Taylor: If I had to pick my biggest mentors, I’d say Chloé Powell and Will Durney. As a Black woman, the tech industry hasn’t always been kind to me; however, Chloé and Will gave me the psychological safety I needed to fully spread my wings and become the engineer that I am today. In addition to this, Georgette Kiser continues to be my biggest source of inspiration. It means so much to me to see a Black woman thriving in a position I hope to one day be in.
What’s the biggest change in the industry you’ve noticed since the beginning of your career and now?
Ademusoyo: For me, one thing I’ve seen is that more people are talking about their different paths into tech. I feel like when I first started my journey to becoming a Software Engineer, it felt that there was only one way of achieving that goal. Now I’m seeing that there are so many paths and everyone can achieve what they want on their own terms and people are being so transparent and open about that.
Taylor: The biggest changes I’ve seen in the industry is the influx of Software Engineers without college degrees. I think making it easier for folks to get into tech is a beautiful thing, but I do worry about certain bootcamps promising students the world without painting a full picture. Too often I’ve had folks tell me that they think they can attend a bootcamp for a few months and come out making six figures. While I’m sure this has happened before, this is an outlier, not the norm. Software Engineering can be complex and nuanced, so it’s hard to jam all of that into three months of learning. So if you’re planning to attend a bootcamp, make sure you’re ready to hone your skills outside of your class curriculum. Network, and acknowledge that it may take a while to find a junior role to officially start your career in tech.
What do you think the industry could do to attract more Black tech talent?
Ademusoyo: I think the tech industry can stop being so elitist. I feel like the tech industry specifically in engineering creates this notion that it’s so hard and competitive, which it is, but only because those who have the influence to change it make it that way. Creating a space where people could learn how the tech industry works and how to make a career within that space would encourage and attract more Black tech talent.
Taylor: Focus on fostering true psychological safety in your workplace and recruit outside of your usual recruiting channels to find amazing Black talent. Usually, when I hear of Black people leaving tech, it’s because, in some way, shape, or form, they did not feel protected or valued. This can be achieved by sticking up for Black employees in meetings if you see they’re being treated differently. But also, in one on ones, managers should ask Black employees if they feel genuinely supported and protected within their org. Emphasizing that it’s important to the company for them to feel safe. If the employee points out things that make them feel less safe, actively work to fix it, and continue to check in to make sure the employee is feeling the positive effects of the change. As far as recruiting, companies can’t keep doing the same thing and wonder why things are indeed, the same. If your workforce is already mostly white, and you rely heavily on employee referrals, chances are, your workforce will be more of the same. Reach out to HBCUs and Black tech organizations like Black Code Collective to find other talent pools.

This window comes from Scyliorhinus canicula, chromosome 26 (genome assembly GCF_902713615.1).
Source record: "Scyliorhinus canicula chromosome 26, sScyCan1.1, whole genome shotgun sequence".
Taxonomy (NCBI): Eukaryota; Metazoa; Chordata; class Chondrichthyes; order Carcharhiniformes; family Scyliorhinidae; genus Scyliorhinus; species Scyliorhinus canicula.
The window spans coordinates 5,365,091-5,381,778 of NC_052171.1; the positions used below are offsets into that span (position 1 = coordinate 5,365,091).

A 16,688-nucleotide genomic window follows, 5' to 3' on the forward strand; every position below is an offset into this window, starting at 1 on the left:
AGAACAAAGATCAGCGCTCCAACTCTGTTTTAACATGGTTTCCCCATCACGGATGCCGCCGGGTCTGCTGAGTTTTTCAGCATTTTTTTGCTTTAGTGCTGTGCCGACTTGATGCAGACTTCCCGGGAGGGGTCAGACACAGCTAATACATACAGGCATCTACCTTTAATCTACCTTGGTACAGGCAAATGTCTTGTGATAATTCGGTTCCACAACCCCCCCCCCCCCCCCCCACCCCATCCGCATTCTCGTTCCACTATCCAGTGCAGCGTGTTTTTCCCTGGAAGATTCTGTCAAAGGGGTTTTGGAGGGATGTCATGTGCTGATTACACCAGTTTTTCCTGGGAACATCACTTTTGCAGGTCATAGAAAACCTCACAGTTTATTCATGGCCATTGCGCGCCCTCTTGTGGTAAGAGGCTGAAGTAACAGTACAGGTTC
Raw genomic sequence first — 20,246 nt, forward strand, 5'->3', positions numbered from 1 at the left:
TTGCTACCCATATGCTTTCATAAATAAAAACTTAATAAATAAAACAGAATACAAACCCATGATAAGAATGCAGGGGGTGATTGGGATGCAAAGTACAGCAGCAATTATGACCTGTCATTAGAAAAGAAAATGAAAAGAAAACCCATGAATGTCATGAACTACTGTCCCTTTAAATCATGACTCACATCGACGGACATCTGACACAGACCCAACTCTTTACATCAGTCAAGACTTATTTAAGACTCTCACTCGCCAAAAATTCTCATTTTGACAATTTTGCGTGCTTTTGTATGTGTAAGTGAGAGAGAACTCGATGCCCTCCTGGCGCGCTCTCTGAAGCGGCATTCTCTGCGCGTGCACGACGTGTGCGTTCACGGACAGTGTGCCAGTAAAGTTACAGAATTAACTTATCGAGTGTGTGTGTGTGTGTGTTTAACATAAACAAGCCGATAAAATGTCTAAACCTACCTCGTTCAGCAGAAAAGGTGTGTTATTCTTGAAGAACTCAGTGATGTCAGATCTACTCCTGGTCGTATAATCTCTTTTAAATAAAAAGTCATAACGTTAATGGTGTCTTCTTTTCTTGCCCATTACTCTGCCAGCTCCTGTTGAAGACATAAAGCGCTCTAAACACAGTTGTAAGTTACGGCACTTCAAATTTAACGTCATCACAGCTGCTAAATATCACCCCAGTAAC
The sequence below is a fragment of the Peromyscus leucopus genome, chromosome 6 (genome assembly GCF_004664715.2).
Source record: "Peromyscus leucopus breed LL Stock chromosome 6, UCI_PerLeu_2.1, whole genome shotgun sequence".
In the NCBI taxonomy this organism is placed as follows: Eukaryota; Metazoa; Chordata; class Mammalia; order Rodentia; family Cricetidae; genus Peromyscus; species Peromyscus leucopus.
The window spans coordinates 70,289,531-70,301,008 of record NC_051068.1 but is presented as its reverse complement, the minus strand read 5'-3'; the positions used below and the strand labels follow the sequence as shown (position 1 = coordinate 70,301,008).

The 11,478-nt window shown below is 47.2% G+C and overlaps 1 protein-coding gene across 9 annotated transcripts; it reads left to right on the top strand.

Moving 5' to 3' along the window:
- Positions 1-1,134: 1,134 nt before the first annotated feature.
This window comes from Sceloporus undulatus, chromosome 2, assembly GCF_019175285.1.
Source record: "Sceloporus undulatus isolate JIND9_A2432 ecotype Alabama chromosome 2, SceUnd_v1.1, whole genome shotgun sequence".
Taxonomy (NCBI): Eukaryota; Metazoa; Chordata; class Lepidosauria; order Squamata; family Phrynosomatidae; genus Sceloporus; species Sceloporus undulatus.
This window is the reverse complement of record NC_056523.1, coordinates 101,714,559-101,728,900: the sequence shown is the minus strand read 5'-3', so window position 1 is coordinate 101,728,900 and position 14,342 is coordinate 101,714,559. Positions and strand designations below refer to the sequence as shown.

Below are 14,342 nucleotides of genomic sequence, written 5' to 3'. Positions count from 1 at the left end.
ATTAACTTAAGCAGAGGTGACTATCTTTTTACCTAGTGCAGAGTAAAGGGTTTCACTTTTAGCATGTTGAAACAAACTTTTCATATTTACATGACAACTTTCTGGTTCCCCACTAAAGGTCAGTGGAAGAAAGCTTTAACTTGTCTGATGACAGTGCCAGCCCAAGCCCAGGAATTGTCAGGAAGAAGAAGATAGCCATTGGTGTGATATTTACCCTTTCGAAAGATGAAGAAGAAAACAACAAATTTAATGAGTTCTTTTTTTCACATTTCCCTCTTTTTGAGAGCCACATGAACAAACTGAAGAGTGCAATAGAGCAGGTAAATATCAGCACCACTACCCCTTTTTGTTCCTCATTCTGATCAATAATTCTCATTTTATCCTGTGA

What’s your biggest piece of advice for any junior engineers looking to make their move to senior roles?
Ademusoyo: Find the people in your professional life who believe in your career now as well as for the future. Learn as much as you can about any technology that comes your way and be flexible with your learning. Your career is not a sprint it’s a marathon.
Taylor: Focus on becoming a better debugger and network. Debugging is one of the most important skills you can have as an engineer, and so many opportunities will come your way if you have a strong network.